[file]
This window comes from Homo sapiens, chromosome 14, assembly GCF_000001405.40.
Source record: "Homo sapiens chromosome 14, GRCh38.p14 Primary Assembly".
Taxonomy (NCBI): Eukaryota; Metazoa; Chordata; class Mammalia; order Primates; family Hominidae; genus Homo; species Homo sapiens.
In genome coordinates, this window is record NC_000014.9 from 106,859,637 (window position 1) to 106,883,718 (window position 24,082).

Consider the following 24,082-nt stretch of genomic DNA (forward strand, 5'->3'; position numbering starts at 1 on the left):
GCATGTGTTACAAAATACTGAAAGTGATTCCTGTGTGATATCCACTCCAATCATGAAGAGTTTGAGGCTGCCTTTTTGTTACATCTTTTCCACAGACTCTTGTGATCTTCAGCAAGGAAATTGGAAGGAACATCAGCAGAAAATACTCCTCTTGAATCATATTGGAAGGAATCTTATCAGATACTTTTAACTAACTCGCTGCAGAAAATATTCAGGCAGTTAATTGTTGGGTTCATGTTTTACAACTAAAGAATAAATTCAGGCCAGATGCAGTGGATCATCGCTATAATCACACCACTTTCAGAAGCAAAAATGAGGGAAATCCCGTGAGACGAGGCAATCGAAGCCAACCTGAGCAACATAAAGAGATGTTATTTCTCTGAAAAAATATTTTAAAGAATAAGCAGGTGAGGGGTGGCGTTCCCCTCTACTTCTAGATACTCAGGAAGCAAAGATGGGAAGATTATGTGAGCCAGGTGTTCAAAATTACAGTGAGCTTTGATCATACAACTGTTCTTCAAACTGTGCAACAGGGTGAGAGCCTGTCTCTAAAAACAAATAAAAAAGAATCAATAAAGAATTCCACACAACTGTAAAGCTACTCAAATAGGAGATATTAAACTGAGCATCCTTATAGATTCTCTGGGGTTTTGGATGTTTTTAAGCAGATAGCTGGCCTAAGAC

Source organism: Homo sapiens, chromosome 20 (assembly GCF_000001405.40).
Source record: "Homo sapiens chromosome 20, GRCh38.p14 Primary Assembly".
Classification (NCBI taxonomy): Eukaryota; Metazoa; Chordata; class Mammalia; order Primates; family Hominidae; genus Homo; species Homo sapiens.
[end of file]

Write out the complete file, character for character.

This window comes from Homo sapiens, chromosome 14, assembly GCF_000001405.40.
Source record: "Homo sapiens chromosome 14, GRCh38.p14 Primary Assembly".
Taxonomy (NCBI): Eukaryota; Metazoa; Chordata; class Mammalia; order Primates; family Hominidae; genus Homo; species Homo sapiens.
In genome coordinates, this window is record NC_000014.9 from 106,859,637 (window position 1) to 106,883,718 (window position 24,082).

Consider the following 24,082-nt stretch of genomic DNA (forward strand, 5'->3'; position numbering starts at 1 on the left):
GCATGTGTTACAAAATACTGAAAGTGATTCCTGTGTGATATCCACTCCAATCATGAAGAGTTTGAGGCTGCCTTTTTGTTACATCTTTTCCACAGACTCTTGTGATCTTCAGCAAGGAAATTGGAAGGAACATCAGCAGAAAATACTCCTCTTGAATCATATTGGAAGGAATCTTATCAGATACTTTTAACTAACTCGCTGCAGAAAATATTCAGGCAGTTAATTGTTGGGTTCATGTTTTACAACTAAAGAATAAATTCAGGCCAGATGCAGTGGATCATCGCTATAATCACACCACTTTCAGAAGCAAAAATGAGGGAAATCCCGTGAGACGAGGCAATCGAAGCCAACCTGAGCAACATAAAGAGATGTTATTTCTCTGAAAAAATATTTTAAAGAATAAGCAGGTGAGGGGTGGCGTTCCCCTCTACTTCTAGATACTCAGGAAGCAAAGATGGGAAGATTATGTGAGCCAGGTGTTCAAAATTACAGTGAGCTTTGATCATACAACTGTTCTTCAAACTGTGCAACAGGGTGAGAGCCTGTCTCTAAAAACAAATAAAAAAGAATCAATAAAGAATTCCACACAACTGTAAAGCTACTCAAATAGGAGATATTAAACTGAGCATCCTTATAGATTCTCTGGGGTTTTGGATGTTTTTAAGCAGATAGCTGGCCTAAGAC

Source organism: Homo sapiens, chromosome 20 (assembly GCF_000001405.40).
Source record: "Homo sapiens chromosome 20, GRCh38.p14 Primary Assembly".
Classification (NCBI taxonomy): Eukaryota; Metazoa; Chordata; class Mammalia; order Primates; family Hominidae; genus Homo; species Homo sapiens.